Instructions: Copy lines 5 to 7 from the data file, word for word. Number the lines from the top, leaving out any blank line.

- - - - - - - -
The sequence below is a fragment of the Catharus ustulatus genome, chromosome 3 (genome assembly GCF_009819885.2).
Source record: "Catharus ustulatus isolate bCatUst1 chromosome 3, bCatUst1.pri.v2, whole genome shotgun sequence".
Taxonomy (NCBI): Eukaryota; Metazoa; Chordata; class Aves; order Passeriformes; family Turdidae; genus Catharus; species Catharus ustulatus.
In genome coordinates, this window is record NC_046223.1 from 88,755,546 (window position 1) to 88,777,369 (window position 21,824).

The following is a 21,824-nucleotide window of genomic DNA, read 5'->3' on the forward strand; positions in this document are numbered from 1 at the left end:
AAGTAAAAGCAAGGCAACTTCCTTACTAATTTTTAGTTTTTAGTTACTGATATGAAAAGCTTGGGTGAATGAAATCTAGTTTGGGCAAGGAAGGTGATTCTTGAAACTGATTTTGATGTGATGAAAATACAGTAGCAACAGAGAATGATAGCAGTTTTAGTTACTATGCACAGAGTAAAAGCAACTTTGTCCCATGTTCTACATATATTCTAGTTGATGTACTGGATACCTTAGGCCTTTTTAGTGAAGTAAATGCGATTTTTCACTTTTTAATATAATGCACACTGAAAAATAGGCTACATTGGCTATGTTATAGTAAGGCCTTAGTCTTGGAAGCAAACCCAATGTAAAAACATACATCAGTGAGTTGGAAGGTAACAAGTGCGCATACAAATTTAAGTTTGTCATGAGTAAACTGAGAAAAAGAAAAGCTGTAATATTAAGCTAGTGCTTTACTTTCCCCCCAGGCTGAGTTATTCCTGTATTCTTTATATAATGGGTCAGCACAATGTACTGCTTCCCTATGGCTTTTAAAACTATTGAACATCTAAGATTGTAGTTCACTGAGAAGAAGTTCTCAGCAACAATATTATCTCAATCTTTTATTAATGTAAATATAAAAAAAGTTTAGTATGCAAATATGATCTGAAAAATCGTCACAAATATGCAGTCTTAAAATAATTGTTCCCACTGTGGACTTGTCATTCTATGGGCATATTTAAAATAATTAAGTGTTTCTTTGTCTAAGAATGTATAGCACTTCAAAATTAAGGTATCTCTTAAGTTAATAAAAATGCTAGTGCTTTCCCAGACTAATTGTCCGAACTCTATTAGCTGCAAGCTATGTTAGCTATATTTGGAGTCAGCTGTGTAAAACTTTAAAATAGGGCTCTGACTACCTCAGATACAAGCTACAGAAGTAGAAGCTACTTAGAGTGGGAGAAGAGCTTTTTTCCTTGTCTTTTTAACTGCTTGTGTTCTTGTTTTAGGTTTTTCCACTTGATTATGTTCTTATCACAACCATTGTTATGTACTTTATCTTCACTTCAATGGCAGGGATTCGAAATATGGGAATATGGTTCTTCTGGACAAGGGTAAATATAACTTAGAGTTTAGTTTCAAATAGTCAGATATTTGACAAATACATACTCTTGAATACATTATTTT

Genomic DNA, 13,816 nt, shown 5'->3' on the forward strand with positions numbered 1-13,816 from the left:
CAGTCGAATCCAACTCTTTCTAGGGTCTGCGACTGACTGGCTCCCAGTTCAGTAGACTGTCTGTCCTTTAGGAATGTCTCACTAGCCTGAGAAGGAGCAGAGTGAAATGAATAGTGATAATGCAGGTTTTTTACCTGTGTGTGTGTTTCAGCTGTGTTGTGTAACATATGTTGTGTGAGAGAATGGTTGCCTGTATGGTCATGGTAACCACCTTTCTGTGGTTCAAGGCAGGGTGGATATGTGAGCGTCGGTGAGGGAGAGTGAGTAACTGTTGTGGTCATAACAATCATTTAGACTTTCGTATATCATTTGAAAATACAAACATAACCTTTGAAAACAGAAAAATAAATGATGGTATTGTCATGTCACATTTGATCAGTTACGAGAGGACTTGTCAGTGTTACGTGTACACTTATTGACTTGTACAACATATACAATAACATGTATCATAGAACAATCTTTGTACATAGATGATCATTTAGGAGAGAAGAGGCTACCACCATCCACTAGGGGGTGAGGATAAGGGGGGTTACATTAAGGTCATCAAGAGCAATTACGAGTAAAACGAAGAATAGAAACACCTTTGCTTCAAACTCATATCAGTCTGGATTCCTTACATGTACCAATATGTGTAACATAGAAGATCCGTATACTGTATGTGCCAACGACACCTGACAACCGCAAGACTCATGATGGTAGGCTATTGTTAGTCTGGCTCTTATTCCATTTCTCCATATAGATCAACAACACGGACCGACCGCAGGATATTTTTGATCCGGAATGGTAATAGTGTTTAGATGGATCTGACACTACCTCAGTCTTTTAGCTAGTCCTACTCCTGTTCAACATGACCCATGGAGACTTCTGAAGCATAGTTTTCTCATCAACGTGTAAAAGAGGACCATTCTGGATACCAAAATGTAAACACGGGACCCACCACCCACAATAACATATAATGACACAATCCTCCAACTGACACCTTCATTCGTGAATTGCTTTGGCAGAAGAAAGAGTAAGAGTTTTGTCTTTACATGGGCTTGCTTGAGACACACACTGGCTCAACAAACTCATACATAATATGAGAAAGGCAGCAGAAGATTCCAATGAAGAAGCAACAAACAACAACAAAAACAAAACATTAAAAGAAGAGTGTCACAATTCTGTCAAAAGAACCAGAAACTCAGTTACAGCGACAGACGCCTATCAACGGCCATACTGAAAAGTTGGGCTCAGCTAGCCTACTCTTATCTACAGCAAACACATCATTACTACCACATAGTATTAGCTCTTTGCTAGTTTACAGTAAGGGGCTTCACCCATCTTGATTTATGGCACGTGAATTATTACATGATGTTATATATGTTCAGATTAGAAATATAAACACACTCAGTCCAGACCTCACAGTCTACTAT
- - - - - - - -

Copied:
The following is a 21,824-nucleotide window of genomic DNA, read 5'->3' on the forward strand; positions in this document are numbered from 1 at the left end:
AAGTAAAAGCAAGGCAACTTCCTTACTAATTTTTAGTTTTTAGTTACTGATATGAAAAGCTTGGGTGAATGAAATCTAGTTTGGGCAAGGAAGGTGATTCTTGAAACTGATTTTGATGTGATGAAAATACAGTAGCAACAGAGAATGATAGCAGTTTTAGTTACTATGCACAGAGTAAAAGCAACTTTGTCCCATGTTCTACATATATTCTAGTTGATGTACTGGATACCTTAGGCCTTTTTAGTGAAGTAAATGCGATTTTTCACTTTTTAATATAATGCACACTGAAAAATAGGCTACATTGGCTATGTTATAGTAAGGCCTTAGTCTTGGAAGCAAACCCAATGTAAAAACATACATCAGTGAGTTGGAAGGTAACAAGTGCGCATACAAATTTAAGTTTGTCATGAGTAAACTGAGAAAAAGAAAAGCTGTAATATTAAGCTAGTGCTTTACTTTCCCCCCAGGCTGAGTTATTCCTGTATTCTTTATATAATGGGTCAGCACAATGTACTGCTTCCCTATGGCTTTTAAAACTATTGAACATCTAAGATTGTAGTTCACTGAGAAGAAGTTCTCAGCAACAATATTATCTCAATCTTTTATTAATGTAAATATAAAAAAAGTTTAGTATGCAAATATGATCTGAAAAATCGTCACAAATATGCAGTCTTAAAATAATTGTTCCCACTGTGGACTTGTCATTCTATGGGCATATTTAAAATAATTAAGTGTTTCTTTGTCTAAGAATGTATAGCACTTCAAAATTAAGGTATCTCTTAAGTTAATAAAAATGCTAGTGCTTTCCCAGACTAATTGTCCGAACTCTATTAGCTGCAAGCTATGTTAGCTATATTTGGAGTCAGCTGTGTAAAACTTTAAAATAGGGCTCTGACTACCTCAGATACAAGCTACAGAAGTAGAAGCTACTTAGAGTGGGAGAAGAGCTTTTTTCCTTGTCTTTTTAACTGCTTGTGTTCTTGTTTTAGGTTTTTCCACTTGATTATGTTCTTATCACAACCATTGTTATGTACTTTATCTTCACTTCAATGGCAGGGATTCGAAATATGGGAATATGGTTCTTCTGGACAAGGGTAAATATAACTTAGAGTTTAGTTTCAAATAGTCAGATATTTGACAAATACATACTCTTGAATACATTATTTT

Genomic DNA, 13,816 nt, shown 5'->3' on the forward strand with positions numbered 1-13,816 from the left: